Customers of Cbeyond Inc. in the second quarter on average spent less money with the telecommunications provider.
Average monthly revenue per (Core Managed Services) customer location was $641. That is down from $642 in the first quarter and $660 in the year-ago quarter.
Cbeyond isnt overly concerned because it believes its strategy focusing on technology dependent” or 2.0″ subscribers will result in significant higher revenues per customer. The company thinks these customers provide 30 percent higher ARPU than its traditional telecom subscribers otherwise known as its 1.0 customers.
Of course, Atlanta-based Cbeyond is doing some guesswork. The 2.0 strategy focusing largely on selling cloud services is still in its infancy. The company brought home a mere $8 million in revenues from these 2.0 customers during the first six months of the year. Cbeyond defines 2.0 customers as those who buy network access at speeds exceeding 10 Mbps, subscribers who purchase such cloud-based services as dedicated server and cloud PBX services and customers using its MPLS service.
What will likely make or break Cbeyonds strategy is its ability to persuade its current base of roughly 62,000 small- and mid-sized business customers to trust a competitive telecom provider with their IT needs. Cbeyond estimates nearly half of its Core Managed Services customers are tech-dependent.
Our strategic shift is expected to result in little to no net growth in overall customers in the near term,” the company admitted in a regulatory filing. [H]owever we expect that in the longer-term our overall ARPU and customer additions will increase as our customer mix becomes more oriented to those who are technology dependent and are using our services to satisfy their technology needs.”
Deutsche Bank Securities analysts are optimistic that Cbeyond can execute on its strategy.
We believe that CBEY has put in place all of the key elements necessary in order to implement its 2.0″ strategy and the company is emerging as one of the more interesting turnaround stories in telecom,” Deutsche Bank research analyst Brett Feldman wrote last week.
Still, Feldman cautioned that a return to growth” at Cbeyond seems unlikely until next year.” The company last week reiterated its 2012 guidance of $485-$490 million in revenues. That would result in flat revenues for the year compared to 2011 ($485.4 million).
To support its new strategy, Cbeyond is planning to connect 1,000 buildings with fiber by the end of next year, analysts said. Cbeyond has 700 buildings under contract for construction of fiber, according to financial analysts with Raymond James & Associates.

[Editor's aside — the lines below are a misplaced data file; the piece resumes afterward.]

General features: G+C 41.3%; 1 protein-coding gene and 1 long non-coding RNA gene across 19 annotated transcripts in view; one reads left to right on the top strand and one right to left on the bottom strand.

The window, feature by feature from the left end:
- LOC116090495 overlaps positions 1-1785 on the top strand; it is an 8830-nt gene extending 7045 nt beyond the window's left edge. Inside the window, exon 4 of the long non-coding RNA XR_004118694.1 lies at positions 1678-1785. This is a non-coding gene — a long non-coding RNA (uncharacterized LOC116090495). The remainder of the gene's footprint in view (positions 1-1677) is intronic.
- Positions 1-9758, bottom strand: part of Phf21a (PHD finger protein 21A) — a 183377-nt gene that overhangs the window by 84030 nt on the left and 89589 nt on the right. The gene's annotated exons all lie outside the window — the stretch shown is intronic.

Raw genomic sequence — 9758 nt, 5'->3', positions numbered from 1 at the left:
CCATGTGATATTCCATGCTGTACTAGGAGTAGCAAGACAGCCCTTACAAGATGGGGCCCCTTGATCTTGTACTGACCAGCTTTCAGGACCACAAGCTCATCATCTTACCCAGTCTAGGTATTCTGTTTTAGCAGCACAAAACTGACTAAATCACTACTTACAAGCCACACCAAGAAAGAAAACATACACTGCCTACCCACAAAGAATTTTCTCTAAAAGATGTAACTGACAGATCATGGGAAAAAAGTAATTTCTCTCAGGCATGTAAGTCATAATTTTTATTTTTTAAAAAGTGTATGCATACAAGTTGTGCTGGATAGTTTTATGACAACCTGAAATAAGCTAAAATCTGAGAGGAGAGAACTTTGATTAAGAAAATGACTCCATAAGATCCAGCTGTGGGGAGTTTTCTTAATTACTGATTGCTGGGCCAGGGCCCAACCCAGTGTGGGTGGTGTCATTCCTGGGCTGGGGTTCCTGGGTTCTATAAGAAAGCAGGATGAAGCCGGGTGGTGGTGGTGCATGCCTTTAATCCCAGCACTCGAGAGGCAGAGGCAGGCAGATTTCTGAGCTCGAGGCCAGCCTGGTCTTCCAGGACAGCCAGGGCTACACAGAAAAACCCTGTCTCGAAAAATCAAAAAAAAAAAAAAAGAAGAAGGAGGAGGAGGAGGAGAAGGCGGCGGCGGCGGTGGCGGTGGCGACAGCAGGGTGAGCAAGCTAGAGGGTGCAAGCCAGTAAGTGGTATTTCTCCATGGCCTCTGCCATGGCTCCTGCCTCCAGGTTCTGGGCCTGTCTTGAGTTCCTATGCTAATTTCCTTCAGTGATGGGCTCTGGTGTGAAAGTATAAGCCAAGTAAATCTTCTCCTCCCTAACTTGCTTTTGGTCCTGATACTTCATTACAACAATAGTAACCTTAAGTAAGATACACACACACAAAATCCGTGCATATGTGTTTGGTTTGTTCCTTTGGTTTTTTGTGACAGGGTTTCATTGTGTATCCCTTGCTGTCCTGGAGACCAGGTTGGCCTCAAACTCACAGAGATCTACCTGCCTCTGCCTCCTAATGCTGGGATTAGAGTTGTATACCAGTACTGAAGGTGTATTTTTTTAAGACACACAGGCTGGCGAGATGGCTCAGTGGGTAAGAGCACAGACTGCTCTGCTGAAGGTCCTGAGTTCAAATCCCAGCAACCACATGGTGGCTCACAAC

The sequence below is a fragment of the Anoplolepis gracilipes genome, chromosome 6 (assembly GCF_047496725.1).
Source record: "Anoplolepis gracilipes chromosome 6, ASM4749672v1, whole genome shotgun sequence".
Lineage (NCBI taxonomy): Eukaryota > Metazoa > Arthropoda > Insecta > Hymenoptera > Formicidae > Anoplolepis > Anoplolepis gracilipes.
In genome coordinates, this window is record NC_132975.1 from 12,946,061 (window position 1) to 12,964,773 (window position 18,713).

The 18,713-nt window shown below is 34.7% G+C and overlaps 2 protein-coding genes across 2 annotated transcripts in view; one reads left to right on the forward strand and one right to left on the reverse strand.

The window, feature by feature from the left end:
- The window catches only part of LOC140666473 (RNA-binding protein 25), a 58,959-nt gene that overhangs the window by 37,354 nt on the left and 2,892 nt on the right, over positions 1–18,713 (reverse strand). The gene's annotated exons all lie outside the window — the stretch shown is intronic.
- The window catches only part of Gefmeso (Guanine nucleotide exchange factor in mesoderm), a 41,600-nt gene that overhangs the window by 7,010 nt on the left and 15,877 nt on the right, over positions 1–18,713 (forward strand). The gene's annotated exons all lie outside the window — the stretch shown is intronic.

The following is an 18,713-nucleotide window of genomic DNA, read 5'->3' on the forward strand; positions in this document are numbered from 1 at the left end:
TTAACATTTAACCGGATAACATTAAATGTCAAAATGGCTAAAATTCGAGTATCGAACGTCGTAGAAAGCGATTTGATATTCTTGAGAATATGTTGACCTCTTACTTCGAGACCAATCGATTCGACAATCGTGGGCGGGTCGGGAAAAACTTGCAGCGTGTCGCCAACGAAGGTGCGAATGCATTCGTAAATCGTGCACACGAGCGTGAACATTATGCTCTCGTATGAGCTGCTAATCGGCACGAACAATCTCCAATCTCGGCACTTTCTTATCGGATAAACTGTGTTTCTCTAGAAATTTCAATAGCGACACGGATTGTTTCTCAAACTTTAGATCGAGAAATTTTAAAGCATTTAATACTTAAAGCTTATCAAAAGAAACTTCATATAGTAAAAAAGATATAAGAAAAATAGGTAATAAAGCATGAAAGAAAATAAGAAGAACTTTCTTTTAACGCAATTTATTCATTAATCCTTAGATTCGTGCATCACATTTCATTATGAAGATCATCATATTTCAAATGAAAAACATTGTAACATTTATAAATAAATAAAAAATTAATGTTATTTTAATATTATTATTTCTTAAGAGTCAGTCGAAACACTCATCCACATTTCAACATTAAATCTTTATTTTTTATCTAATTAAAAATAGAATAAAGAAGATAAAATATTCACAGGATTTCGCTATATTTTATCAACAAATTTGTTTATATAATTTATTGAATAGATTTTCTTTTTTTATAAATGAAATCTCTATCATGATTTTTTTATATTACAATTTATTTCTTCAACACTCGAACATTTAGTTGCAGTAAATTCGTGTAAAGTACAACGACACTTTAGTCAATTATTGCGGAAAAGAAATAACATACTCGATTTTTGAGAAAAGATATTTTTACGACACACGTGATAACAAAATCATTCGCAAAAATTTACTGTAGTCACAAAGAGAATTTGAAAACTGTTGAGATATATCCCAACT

“We believe a large number of Cbeyond 1.0 customers and almost all Cbeyond 2.0 customers will ultimately require speeds greater than what Cbeyond has historically been able to offer,” Raymond James analysts Frank Louthan and Alexander Sklar wrote in a research report.
But D.A. Davidson & Co. analysts are worried that Cbeyonds margins could endure pressure next year unless the company is able to accelerate sales of cloud services. Cbeyond posted a second-quarter gross margin of 67.5 percent.
In a phone interview, analyst Donna Jaegers of D.A. Davidson explained that other fiber-based providers have gross margins of roughly 60 percent. I dont necessarily believe the company can hold margins where theyre at,” she said.
Cbeyond is projecting that 10 percent of its revenues will derive from tech-dependent customers by the end of the year, according to Feldman. Its target number increases to 25 percent by the end of 2013, the analyst wrote. As of the second quarter, Cbeyond generated 6.5 percent of its revenues from such customers, he said.
The new sales force at Cbeyond will prove crucial in its strategy. The company has been hiring sales professionals who are more IT savvy while scaling back its traditional sales team. Cbeyond cut its traditional entry-level sales team by roughly one half, according to FBR Capital Markets & Co. analyst David Dixon.
It wont be an easy or quick sell, analysts maintain.
“I hear smaller business are looking at the cloud but given Cbeyond’s reputation as having a lot of pretty green sales people cold calling and pitching people on telecom services they sort of have to change their reputation and that always takes longer than just hiring salespeople,” Jaegers told us.
Raymond James analysts don’t believe the financial picture will improve until next year other than “some modest cloud wins over the next few quarters.”
In a research note, Jaegers also noted two other challenges facing Cbeyonds sales team: Unfortunately, the decision times for cloud services are longer than more vanilla telecom services. Also, CBEY is attempting this transition in a very slow economy with very little new business formation.”
Cbeyond acknowledged the soft economy in its 10-K filing. Explaining the decline in its ARPU, the company cited the effects of the ongoing current economic conditions on customers and the continued increased competitive pressures from alternate providers who compete primarily with our Cbeyond 1.0 services, such as cable companies.”
Long-term, we expect that our focus on technology-dependent customers, or Cbeyond 2.0 customers, will increasingly benefit ARPU,” Cbeyond stated in the filing.
Cbeyonds fate is far from certain.
The stock is very cheap,” wrote Jaegers, but until there are better signs of improving cloud sales momentum, or an improving economy, we expect it to stay that way.”